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Nagata Kabi's Latest Book Tackles the Cost of Writing Nonfiction

A Nagata Kabi book is not unlike a Bo Burnham special: a compellingly personal bit of art that leaves you slightly terrified that you should be calling into a crisis hotline on the artist’s behalf. Nagata shot to acclaim in 2016 when her autobiographical webcomic was published in a printed volume titled My Lesbian Experience with Loneliness, which went on to win a Harvey Award; she followed that up with the two-volume My Solo Exchange Diary in 2017, and My Alcoholic Escape From Reality in 2019, but that third story is only now making it into English translation. While it retains the rawness of its predecessors, it also showcases how Nagata has begun to hone her craft as nonfiction artist.

To maintain the tenuous allegory for a moment longer, Reality bears some broad similarities to Burnham’s recently released Inside. There’s a two-year gap between it and her previous annualized books, and while the content still deals with heavy subject matter, the terrifying urgency of that suffering has been replaced by the slightly firmer hand of someone who’s begun sorting through something like coping mechanisms. Things are still bad, but it feels like the tools are there to dig out. On a selfish level this makes Reality an easier read than Loneliness and Diary, both of which I had to put down frequently just to roll around in a fit of second-hand anguish.

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My Alcoholic Escape From Reality

Nagata’s descriptions of the overwhelming sea of anxiety, depression, and isolation that have varyingly steered her life are infamously raw stuff, and at its worst it can feel almost like being held hostage to the work out of fear for the person behind the script. Long before the concept of the parasocial was used to describe creator/audience relationships on social media, it had a place in the world of nonfiction. I in no way mean to imply Nagata’s work is cynically attempting to exploit the audience — in fact, its utterly unvarnished and terrified sincerity is one of its strongest points—but I could always understand why some people felt too exhausted to engage.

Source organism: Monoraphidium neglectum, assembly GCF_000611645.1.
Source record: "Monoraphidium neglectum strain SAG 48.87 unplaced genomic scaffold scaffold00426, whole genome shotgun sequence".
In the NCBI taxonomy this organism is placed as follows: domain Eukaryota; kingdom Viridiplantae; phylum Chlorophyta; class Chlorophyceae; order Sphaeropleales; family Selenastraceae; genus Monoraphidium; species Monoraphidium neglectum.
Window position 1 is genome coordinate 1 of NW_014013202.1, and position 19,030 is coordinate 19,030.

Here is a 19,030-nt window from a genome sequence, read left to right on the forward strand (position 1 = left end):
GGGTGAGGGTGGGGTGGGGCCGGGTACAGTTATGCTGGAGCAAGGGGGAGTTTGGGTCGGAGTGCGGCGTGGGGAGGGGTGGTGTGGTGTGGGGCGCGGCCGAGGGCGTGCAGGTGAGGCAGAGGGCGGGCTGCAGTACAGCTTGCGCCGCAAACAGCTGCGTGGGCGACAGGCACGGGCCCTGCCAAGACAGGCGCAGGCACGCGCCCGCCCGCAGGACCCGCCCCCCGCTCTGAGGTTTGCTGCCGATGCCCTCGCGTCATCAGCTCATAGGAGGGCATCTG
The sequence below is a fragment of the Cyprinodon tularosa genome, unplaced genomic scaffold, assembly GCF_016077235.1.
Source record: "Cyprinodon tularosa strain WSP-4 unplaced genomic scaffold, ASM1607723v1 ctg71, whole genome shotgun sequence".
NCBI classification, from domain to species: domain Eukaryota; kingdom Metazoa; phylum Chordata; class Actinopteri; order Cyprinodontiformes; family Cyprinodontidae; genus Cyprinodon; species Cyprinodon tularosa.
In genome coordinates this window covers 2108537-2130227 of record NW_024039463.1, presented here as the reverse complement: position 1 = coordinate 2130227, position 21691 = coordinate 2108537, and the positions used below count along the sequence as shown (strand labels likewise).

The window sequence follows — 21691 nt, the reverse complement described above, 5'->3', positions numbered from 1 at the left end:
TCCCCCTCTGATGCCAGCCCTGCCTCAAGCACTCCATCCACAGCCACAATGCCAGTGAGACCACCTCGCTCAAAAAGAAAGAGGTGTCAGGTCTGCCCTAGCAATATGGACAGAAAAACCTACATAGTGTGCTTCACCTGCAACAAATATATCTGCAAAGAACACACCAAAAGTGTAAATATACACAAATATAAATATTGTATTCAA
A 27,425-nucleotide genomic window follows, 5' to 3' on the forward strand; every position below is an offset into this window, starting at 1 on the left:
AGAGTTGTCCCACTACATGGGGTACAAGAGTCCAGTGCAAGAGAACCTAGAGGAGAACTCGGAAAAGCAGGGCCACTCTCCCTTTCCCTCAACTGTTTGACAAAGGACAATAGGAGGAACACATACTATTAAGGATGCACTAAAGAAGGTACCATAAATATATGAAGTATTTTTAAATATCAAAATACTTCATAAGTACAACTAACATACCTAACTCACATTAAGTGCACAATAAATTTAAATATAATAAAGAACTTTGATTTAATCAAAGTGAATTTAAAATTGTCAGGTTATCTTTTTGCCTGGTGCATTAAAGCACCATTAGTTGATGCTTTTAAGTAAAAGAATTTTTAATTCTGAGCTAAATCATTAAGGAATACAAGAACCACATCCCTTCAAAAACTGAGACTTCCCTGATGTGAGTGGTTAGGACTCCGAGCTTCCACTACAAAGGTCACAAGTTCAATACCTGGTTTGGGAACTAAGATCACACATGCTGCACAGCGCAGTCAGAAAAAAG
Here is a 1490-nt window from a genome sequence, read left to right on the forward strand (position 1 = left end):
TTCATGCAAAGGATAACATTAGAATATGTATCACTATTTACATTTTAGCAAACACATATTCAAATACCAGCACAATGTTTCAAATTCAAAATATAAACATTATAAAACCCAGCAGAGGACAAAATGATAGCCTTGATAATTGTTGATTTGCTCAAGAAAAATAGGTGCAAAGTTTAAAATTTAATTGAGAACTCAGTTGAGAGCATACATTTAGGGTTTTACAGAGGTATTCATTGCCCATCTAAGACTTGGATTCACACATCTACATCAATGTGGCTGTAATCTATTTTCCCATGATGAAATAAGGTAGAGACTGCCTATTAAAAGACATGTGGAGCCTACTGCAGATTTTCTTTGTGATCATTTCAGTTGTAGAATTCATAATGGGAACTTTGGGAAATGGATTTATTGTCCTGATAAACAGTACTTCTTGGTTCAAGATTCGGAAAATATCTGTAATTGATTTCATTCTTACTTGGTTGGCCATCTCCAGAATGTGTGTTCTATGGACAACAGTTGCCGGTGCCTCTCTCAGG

Reality, by contrast, is explicitly about Nagata’s struggles to grow as an artist as well as a person. She’s hit smack in the face by the issue that confronts every nonfiction writer at some point: that often the people in the author’s life don’t appreciate being made into characters for the reading public. Overwhelming guilt drives her to switch from dabbling in fiction to pursuing it exclusively… only for mental health struggles to tank her work schedule and aggravate her developing issues with alcohol.

Much of the book is about wrestling with accusations that nonfiction is somehow easier or less creative than fiction, and the results of that soul-searching are evident in the manga’s technical achievements. While Nagata’s characteristic use of negative space and simplified character designs still dominates, there’s also a handful of carefully deployed detail-heavy panels and boarding that show a honed understanding of how spatial layout works to convey emotion. The feeling of a breakthrough unfolds silently long before those sentiments appear in a word bubble. By the end, I felt like I’d rediscovered what made following an artist across their career exciting. While this still won’t be a book for everyone, dealing as it does with severe trauma and illness, I can highly recommend it to anyone who’s ever had even a passing interest in Nagata’s work or nonfiction manga. Here’s hoping it doesn’t take another two years to get her next book in English.

About the Author

Vrai Kaiser

Vrai Kaiser is a tired trans media critic who likes vampires, queer shit, and bad movies. Follow their freelance work on Twitter @writervrai or their study of trash media @trashpod.